stalking the snowsnake
Had a call the other day from Mikey, my barber, at the popular Log Cabin Barber Shop in North Syracuse, NY, about Snow Snakes. We had been discussing the snow snake recently, and he brought up the subject in his shop among a number of his customers. Now most of those guys are hunters, ice fishermen, snowmobilers, and such, but they insisted that the snow snake did not exist. Perhaps they will learn the truth the hard way.
My experience with the elusive snowsnake goes ‘way back to when I grew up on the Tug Hill. You could always find signs of their passing in the snow covered forests. Then we spent a lot of time snowmobiling the Tug in the ’60′s and ’70′s, and tracks of the snake were everywhere. I think they were drawn to the trails of the snowmobilers, maybe by the garbage and empty containers. Or maybe it was just that more and more humans were invading their wintry lair with those noisy machines. And at our Montague hunting camp, there was usually snow on the ground, and you always saw the snow snake tunnels near camp in the mornings. Were they searching for food scraps, or perhaps lurking to accost the unwary hunter who stepped outside in his longjohns to look at the stars?
For those who have never encountered the snowsnake, let me tell you that you are very unlikely to see one, but you may see evidence of his passage. Look near the trails for a round or near-round hole in the deep snow, surrounded by a yellowish border. If it is very fresh, you may detect a faint sulpher odor. The elusive snow snake has been and gone. This tunnel may be his trail thru the snow as he hunts for food, or the entrance to his undersnow lair: I have never stuck a hand in to explore it.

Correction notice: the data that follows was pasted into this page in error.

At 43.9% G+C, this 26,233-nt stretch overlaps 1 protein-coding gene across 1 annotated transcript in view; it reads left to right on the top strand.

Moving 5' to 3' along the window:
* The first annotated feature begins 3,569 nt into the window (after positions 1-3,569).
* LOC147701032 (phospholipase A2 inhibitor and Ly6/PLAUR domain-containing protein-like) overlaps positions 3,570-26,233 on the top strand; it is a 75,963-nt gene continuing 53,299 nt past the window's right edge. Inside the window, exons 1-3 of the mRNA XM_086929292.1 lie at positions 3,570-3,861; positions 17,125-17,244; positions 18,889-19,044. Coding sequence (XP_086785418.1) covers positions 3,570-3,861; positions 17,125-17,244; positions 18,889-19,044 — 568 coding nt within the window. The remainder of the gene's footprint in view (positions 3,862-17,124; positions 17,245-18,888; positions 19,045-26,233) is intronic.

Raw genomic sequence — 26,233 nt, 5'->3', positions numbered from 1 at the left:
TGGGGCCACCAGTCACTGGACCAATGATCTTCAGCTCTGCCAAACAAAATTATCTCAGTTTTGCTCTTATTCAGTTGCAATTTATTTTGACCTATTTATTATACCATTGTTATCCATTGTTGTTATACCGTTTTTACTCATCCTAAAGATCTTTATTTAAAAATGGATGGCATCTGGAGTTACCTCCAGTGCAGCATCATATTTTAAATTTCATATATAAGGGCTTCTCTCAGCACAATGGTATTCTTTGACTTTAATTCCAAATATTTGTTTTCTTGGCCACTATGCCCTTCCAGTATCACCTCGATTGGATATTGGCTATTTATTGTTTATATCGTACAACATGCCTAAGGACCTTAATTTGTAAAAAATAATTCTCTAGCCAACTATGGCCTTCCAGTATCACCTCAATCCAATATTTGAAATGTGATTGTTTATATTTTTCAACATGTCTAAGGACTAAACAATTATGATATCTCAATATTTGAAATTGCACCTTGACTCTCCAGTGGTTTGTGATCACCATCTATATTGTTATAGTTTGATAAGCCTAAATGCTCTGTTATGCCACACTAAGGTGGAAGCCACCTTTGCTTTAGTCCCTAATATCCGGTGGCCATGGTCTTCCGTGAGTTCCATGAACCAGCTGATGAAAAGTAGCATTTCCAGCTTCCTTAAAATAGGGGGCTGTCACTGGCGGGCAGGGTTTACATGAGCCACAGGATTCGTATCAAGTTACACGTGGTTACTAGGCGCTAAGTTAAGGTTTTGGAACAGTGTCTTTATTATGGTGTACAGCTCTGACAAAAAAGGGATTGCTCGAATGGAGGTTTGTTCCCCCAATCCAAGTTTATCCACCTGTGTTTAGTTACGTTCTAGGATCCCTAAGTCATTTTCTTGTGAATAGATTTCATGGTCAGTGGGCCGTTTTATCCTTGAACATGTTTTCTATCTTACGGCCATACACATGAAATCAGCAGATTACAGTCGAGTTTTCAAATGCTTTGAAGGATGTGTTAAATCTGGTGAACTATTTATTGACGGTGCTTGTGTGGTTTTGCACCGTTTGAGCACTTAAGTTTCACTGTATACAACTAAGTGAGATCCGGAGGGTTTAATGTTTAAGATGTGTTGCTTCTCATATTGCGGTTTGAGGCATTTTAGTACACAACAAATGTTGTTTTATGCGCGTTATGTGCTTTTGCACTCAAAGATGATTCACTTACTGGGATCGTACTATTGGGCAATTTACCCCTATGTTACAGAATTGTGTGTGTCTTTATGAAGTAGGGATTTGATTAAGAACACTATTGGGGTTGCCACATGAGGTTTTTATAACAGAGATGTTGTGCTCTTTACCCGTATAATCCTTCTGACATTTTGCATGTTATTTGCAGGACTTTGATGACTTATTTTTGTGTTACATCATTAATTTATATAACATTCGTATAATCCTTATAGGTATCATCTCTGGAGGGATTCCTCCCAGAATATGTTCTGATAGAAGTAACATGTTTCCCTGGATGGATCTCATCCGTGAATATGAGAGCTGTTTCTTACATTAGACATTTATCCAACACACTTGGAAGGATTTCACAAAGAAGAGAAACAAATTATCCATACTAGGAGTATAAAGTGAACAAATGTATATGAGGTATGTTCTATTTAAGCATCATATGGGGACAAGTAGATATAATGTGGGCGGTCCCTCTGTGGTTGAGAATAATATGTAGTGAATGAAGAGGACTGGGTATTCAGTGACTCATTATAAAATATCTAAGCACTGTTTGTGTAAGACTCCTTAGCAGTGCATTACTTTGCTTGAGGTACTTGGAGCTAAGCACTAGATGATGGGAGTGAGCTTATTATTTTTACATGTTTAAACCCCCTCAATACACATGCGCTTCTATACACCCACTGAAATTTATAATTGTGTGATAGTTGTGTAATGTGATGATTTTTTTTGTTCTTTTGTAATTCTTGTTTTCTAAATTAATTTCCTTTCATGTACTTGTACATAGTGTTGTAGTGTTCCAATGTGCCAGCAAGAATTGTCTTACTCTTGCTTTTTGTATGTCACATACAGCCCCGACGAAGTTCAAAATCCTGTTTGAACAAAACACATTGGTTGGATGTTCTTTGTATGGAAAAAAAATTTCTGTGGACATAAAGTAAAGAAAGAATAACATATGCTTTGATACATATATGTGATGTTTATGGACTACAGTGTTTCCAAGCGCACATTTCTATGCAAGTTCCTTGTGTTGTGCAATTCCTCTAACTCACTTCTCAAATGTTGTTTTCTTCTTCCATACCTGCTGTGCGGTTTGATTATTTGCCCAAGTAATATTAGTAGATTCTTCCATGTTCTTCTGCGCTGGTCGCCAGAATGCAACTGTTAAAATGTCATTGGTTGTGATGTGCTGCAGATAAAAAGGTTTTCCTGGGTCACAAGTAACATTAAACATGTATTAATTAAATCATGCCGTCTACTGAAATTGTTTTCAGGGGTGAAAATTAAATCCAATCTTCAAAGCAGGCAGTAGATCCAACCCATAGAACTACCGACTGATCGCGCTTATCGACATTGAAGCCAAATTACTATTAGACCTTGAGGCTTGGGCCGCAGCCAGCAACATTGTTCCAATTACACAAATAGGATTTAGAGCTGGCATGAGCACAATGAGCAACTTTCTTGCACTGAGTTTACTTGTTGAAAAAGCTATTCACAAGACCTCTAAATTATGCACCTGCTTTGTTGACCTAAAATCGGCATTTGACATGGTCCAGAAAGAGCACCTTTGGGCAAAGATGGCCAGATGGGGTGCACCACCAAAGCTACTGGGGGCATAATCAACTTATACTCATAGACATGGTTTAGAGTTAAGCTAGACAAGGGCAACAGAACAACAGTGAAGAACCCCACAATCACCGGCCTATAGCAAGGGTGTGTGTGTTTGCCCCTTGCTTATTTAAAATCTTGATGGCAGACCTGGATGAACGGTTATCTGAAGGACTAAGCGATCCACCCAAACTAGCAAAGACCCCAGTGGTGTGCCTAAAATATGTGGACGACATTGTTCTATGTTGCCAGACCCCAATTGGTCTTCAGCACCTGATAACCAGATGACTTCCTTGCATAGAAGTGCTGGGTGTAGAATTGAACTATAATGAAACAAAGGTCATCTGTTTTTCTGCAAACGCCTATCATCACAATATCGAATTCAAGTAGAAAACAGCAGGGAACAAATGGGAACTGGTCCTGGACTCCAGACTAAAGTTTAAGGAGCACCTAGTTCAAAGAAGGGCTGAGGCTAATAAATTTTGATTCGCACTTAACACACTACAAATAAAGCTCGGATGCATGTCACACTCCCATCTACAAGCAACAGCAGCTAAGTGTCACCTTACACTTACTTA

What does this mysterious reptile look like, you may ask? I am not sure that I ever actually seen one, but those who claim to know describe it as being anywhere from 1 to 6 feet long, and covered in a shiny fur of white or pale yellow. You will see his beady black eyes, and perhaps a black tip on his tail. It is easy to see that the snake could easily be mistaken for an ermine or weasel in his winter phase. Do not be fooled.
I have read reports of the snow snake in many of our northern regions, including Manitoba, Michigan, Northern Ontario, and of course, Northern New York. No doubt they also inhabit New England as well. Early Native American tribes , such as the Abenacki and Haudenosaunee, apparently knew of the snake, and even had a winter game that involved throwing a 6-foot sharpened stick or spear thru the snow. Or were they actually throwing it AT the snowsnake to drive him from his snowy tunnel?
I have read other reports, and seen vague photos, of alleged snowsnakes lurking in trees, coiled around snowy branches, perhaps basking in the sparse winter sun, or waiting for an unsuspecting victim to pass underneath.
Is the snow snake dangerous, you may well ask? I can find no record of human fatalities involving this reptile, but over the years there have been any number of snowmobilers, snowshoers, skiiers, trappers, and such, found frozen in the snow in remote areas. Did they freeze to death, were they victims of physical ailments, or perhaps victims of snakebite? Who can say?
With so many more snowmobilers and other outdoor adventurers out in the forests today, I am surprised that there are not more reports of snowsnakes coming in, maybe even some photos. (I did have a photo of a snowsnake tunnel somewhere in my 35mm slide files, but don’t seem to be able to find it. Hmmmm.) My theory is that everyone seems to be traveling so much further and faster these days, with the 100 mph snowmobiles and all, that they just don’t notice all that goes on around them. Or is the snow snake no longer there? Perhaps a victim of global warming? Perhaps this elusive critter does not exist at all. Like the mythical Saskquatch and the mysterious black panther, we want to believe he is out there, even if there is no hard evidence that he exists. This demands further studies. I would love to hear from anyone with experience with these mysterious reptiles.